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Wednesday, September 26, 2012

Break in service

In January 2001 I ETS'd (End, Term of Service or Expiration, Term of Service) from the active Army.  I had no regrets and did not question my decision.  I had a family and a good job, a new house we built in August 2000, and could let my hair grow, and to an extent my facial hair.  At my new job I was still required to wear a M-40 series protective mask, or I should say, the possibility existed so I couldn't let the facial hair grow wildly out of control.  I was one of two EMT/Occupational Health Technicians at the U.S. Army Health Clinic located at Tooele Army Depot.  My command was located at Fort Carson, Colorado at Evans Army Community Hospital, the same command I had while in Dugway as an active Soldier.  The majority of my duties revolved around completing the several diagnostic procedures for physicals.  We completed eye exams, hearing tests, pulmonary function tests, blood work, and made sure all employees at Tooele Army Depot and Deseret Chemical Depot were within regulation to perform their jobs.  It wasn't difficult work, but it was necessary work.  It was a very good job and I had freedom and supervisors that trusted me and allowed me to work and complete projects I felt would benefit our operations.

I ended up building a database in Microsoft Access to help track employee physical requirements, I also built or created several forms/documents in Word and Excel for yearly screening purposes that would be linked to the database.  It wasn't a database on par with a computer programmer's skill, but it was effective none-the-less and I spent several extra days on the weekend in my office fine tuning the database until it was worth utilizing.  I have no idea what has happened to all that work I did during the five years I was there, or if any of my forms exist any longer.  Eventually we hired a nurse who had a degree in computer programming also, he tweaked the database and improved it's functionality and design.  The idea was to be able to generate monthly reports that the database would query from data entered into the database.  It could be queried by job description, expiration date, or several other values in the database.  I was happy with how it turned out, hopefully all that work was worthwhile and they continue to use the database, or a hybrid of it.

At that time I was very interested in how electronic record keeping could be the medical documentation avenue for the future, now, in 2012, it is.  Some institutions still use written records, but many have transitioned to the EMR (electronic medical record).  I feel these systems, the EMR, is how all record keeping will be completed and stored in the future.  It is easy to access, easy to find info (all EMRs should have a search option to find keywords in the record), and take up little space.  Unlike paper charts that we keep stuffing paper into.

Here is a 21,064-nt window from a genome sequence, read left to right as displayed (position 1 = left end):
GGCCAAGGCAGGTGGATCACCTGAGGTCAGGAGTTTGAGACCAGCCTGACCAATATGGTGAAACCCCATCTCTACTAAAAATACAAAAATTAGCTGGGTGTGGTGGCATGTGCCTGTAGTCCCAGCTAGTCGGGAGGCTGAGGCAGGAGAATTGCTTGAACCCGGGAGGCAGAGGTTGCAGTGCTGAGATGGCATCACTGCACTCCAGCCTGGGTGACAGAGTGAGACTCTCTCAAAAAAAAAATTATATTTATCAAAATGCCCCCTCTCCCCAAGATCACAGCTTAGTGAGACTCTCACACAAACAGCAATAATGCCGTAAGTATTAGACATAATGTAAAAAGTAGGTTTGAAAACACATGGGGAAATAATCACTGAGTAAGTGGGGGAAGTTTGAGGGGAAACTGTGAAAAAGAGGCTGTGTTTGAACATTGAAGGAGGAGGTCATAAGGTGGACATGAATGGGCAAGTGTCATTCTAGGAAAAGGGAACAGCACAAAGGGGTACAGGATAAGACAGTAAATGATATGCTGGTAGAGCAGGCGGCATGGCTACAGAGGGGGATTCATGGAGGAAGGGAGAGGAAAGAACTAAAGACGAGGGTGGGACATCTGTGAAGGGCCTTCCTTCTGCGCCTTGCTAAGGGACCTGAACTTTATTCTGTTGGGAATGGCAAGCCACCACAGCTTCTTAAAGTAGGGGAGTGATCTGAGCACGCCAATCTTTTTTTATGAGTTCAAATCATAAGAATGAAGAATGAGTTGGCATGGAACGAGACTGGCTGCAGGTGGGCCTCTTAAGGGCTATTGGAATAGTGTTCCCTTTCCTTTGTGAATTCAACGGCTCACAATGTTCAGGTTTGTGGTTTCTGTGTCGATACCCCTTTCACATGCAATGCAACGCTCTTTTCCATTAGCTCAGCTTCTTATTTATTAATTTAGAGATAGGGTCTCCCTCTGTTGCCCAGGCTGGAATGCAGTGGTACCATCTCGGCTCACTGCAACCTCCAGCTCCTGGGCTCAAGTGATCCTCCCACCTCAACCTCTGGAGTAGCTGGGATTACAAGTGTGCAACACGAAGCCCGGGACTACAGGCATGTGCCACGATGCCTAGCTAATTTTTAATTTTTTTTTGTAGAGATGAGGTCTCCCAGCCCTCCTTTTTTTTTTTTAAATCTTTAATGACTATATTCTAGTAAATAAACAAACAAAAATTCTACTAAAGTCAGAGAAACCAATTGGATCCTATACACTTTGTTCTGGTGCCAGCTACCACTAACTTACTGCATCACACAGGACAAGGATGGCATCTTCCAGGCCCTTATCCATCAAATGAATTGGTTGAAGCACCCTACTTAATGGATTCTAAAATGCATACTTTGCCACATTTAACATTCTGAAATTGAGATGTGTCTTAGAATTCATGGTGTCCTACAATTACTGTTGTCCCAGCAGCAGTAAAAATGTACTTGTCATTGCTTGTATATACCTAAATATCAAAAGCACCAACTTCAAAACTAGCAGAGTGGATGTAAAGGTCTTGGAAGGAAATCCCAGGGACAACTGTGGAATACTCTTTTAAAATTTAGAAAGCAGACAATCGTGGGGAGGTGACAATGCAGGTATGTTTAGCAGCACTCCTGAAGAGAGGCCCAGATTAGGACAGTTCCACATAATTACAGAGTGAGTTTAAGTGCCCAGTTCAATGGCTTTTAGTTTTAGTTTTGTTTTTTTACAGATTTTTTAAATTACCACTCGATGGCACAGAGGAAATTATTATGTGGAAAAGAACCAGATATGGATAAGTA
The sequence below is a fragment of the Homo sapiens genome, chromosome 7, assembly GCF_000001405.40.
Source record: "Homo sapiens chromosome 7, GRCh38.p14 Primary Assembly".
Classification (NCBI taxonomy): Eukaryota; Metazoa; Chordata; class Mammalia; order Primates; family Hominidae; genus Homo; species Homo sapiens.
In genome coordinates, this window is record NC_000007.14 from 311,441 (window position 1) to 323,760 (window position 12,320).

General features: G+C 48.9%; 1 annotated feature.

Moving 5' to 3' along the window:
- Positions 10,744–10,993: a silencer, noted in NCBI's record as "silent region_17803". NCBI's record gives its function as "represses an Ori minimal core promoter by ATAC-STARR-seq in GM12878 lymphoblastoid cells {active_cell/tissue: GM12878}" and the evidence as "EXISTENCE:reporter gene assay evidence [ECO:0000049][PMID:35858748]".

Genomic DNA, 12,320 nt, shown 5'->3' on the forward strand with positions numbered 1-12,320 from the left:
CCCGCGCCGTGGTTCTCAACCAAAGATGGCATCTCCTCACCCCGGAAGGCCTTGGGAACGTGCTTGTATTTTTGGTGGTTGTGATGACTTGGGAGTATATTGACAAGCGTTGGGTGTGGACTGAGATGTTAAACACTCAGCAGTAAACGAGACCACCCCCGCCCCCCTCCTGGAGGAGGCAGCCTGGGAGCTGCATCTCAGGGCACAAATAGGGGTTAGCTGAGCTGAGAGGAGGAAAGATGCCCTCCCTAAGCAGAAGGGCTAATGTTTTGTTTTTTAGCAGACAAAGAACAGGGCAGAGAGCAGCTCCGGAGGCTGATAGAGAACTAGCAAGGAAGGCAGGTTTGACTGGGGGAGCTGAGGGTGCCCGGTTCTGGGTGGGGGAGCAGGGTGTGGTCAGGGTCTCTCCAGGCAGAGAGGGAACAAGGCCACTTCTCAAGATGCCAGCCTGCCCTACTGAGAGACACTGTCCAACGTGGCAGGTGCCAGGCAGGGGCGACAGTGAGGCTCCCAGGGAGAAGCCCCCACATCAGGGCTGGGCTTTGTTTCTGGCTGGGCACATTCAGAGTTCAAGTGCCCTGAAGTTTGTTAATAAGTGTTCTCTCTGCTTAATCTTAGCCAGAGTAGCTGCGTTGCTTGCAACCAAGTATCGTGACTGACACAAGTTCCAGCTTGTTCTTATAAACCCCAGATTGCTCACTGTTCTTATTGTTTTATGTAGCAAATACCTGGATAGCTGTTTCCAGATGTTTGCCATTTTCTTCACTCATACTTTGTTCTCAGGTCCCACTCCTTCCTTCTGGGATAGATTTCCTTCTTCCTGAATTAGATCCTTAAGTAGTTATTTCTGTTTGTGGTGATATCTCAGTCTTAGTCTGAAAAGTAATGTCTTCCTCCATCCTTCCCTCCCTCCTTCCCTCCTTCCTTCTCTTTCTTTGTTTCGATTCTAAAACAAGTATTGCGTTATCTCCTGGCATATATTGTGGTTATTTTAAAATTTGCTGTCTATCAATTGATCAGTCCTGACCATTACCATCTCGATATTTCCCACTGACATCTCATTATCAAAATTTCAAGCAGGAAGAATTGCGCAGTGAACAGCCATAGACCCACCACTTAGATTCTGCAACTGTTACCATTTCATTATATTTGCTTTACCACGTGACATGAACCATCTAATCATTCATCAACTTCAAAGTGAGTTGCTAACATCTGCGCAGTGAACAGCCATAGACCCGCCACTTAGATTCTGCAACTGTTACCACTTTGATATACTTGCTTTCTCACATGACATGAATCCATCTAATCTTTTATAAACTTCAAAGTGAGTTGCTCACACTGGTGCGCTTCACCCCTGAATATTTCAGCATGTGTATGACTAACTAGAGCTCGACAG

After September 11th 2001 I was looking for a reason to get back into the Army.  I couldn't go back active Army, I didn't think that would be fair to my wife and kids.  I also never considered the Guard or Reserves because during that time that I was completely against those organizations because I thought the active Army was superior in every way to the inactive components.  Eventually my fellow EMT/Occupational Health Tech, Walt Szarek, who retired form the active Army National Guard helped me enlist into the Army National Guard.  Walt was a Vietnam Veteran, had a break in service, and eventually ended up finishing out his enlisted service as an active Army National Guard soldier.  He was a recruiter for a time and one of his old recruiting partners swore me in in November 2001.  Just in time for the Utah Winter Olympic Games in Salt Lake City.  It would be my first experience, but certainly not my last with the National Guard for which I have grown to know and love.  It would also be the beginning of a long journey, one that would lead me to Iraq, one that would lead me well into the future.

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